Analytic Signal Phase in $N-D$ by Linear Symmetry Tensor--fingerprint modeling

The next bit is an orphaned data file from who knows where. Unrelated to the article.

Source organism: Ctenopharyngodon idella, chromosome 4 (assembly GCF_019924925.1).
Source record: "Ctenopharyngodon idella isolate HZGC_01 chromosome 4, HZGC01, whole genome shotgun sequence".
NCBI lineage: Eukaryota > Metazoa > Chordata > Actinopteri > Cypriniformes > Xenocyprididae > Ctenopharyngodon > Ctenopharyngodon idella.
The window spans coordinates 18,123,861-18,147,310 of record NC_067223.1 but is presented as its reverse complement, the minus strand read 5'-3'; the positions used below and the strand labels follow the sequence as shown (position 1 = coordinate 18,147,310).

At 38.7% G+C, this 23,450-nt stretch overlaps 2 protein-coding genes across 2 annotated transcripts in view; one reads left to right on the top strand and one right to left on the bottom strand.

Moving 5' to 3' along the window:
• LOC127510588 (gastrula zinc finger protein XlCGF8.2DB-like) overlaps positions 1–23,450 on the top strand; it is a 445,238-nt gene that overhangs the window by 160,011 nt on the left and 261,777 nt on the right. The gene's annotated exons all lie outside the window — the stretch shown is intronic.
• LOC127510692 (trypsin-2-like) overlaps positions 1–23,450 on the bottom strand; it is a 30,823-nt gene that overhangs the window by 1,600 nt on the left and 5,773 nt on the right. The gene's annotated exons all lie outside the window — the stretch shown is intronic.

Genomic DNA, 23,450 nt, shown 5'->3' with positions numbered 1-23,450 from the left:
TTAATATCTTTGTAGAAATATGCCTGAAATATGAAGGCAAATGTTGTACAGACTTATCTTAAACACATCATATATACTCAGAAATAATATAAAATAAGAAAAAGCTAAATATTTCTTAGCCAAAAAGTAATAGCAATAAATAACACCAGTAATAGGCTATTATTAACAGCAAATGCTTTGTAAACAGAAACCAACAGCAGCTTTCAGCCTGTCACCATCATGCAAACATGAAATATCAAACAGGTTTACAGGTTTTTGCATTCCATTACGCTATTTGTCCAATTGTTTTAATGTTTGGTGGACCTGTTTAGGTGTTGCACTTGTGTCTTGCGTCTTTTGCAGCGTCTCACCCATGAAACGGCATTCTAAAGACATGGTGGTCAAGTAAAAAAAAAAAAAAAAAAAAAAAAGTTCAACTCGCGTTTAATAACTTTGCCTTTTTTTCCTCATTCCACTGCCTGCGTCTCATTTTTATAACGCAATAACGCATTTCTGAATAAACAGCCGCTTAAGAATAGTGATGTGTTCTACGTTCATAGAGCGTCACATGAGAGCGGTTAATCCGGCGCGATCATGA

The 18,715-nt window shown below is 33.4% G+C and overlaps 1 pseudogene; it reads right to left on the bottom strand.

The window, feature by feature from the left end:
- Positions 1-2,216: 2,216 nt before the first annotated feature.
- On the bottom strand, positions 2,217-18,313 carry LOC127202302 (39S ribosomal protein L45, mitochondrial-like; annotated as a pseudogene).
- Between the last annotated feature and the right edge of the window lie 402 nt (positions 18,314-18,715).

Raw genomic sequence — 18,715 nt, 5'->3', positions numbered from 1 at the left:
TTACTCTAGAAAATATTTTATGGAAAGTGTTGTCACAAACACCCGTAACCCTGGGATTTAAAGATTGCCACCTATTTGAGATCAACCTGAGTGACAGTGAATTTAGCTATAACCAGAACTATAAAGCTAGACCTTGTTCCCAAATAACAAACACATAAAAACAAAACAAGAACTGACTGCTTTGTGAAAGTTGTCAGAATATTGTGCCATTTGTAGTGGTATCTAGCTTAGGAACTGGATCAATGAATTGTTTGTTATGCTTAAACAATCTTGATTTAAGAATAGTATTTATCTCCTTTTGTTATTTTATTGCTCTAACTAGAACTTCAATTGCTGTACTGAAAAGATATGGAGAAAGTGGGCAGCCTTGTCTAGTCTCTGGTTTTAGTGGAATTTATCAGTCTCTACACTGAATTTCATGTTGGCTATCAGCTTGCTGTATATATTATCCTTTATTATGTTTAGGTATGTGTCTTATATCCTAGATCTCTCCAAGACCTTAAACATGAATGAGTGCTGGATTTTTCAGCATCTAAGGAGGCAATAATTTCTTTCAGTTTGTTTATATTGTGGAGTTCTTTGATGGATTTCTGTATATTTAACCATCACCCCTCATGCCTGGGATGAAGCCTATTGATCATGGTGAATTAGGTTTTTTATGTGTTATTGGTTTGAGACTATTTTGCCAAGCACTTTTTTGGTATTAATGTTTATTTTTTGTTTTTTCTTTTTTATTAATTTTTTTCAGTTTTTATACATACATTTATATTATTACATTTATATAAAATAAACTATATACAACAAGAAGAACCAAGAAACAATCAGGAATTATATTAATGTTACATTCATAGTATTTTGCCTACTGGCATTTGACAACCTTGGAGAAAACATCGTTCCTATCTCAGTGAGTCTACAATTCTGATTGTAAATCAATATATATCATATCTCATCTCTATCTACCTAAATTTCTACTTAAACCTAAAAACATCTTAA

We reveal that the Analytic Signal phase, and its gradient have a hitherto unstudied discontinuity in $2-D $ and higher dimensions. The shortcoming can result in severe artifacts whereas the problem does not exist in $1-D $ signals. Direct use of Gabor phase, or its gradient, in computer vision and biometric recognition e.g., as done in influential studies \cite{fleet90,wiskott1997face}, may produce undesired results that will go unnoticed unless special images similar to ours reveal them. Instead of the Analytic Signal phase, we suggest the use of Linear Symmetry phase, relying on more than one set of Gabor filters, but with a negligible computational add-on, as a remedy. Gradient magnitudes of this phase are continuous in contrast to that of the analytic signal whereas continuity of the gradient direction of the phase is guaranteed if Linear Symmetry Tensor replaces gradient vector. The suggested phase has also a built-in automatic scale estimator, useful for robust detection of patterns by multi-scale processing. We show crucial concepts on synthesized fingerprint images, where ground truth regarding instantaneous frequency, (scale \& direction), and phase are known with favorable results. A comparison to a baseline alternative is also reported. To that end, a novel multi-scale minutia model where location, direction, and scale of minutia parameters are steerable, without the creation of uncontrollable minutia is also presented. This is a useful tool, to reduce development times of minutia detection methods with explainable behavior. A revealed consequence is that minutia directions are not determined by the linear phase alone, but also by each other and the influence must be corrected to obtain steerability and accurate ground truths. Essential conclusions are readily transferable to $N-D $, and unrelated applications, e.g. optical flow or disparity estimation in stereo.

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